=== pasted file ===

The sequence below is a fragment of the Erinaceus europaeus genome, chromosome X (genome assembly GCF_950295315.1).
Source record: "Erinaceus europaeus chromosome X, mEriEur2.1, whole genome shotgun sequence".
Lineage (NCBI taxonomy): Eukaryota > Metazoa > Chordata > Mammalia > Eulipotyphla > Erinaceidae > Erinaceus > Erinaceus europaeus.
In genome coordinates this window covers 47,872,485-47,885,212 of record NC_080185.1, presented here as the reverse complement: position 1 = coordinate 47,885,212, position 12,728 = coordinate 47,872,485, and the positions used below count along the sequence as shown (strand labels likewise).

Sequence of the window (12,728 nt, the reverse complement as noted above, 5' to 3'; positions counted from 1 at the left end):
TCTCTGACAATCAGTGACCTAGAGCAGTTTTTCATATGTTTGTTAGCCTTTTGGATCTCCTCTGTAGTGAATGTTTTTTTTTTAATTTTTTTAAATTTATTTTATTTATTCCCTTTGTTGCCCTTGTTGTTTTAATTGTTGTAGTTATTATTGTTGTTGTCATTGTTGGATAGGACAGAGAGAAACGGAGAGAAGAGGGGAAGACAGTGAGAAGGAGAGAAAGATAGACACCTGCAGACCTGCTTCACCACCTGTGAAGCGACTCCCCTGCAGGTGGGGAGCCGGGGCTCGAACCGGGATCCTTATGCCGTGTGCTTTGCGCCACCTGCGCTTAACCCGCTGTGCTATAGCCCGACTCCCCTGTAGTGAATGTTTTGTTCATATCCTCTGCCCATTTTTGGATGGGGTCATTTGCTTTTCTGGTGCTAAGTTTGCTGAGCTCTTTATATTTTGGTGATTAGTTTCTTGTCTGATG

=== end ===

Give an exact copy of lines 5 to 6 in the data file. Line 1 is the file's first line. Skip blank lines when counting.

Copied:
Sequence of the window (12,728 nt, the reverse complement as noted above, 5' to 3'; positions counted from 1 at the left end):
TCTCTGACAATCAGTGACCTAGAGCAGTTTTTCATATGTTTGTTAGCCTTTTGGATCTCCTCTGTAGTGAATGTTTTTTTTTTAATTTTTTTAAATTTATTTTATTTATTCCCTTTGTTGCCCTTGTTGTTTTAATTGTTGTAGTTATTATTGTTGTTGTCATTGTTGGATAGGACAGAGAGAAACGGAGAGAAGAGGGGAAGACAGTGAGAAGGAGAGAAAGATAGACACCTGCAGACCTGCTTCACCACCTGTGAAGCGACTCCCCTGCAGGTGGGGAGCCGGGGCTCGAACCGGGATCCTTATGCCGTGTGCTTTGCGCCACCTGCGCTTAACCCGCTGTGCTATAGCCCGACTCCCCTGTAGTGAATGTTTTGTTCATATCCTCTGCCCATTTTTGGATGGGGTCATTTGCTTTTCTGGTGCTAAGTTTGCTGAGCTCTTTATATTTTGGTGATTAGTTTCTTGTCTGATG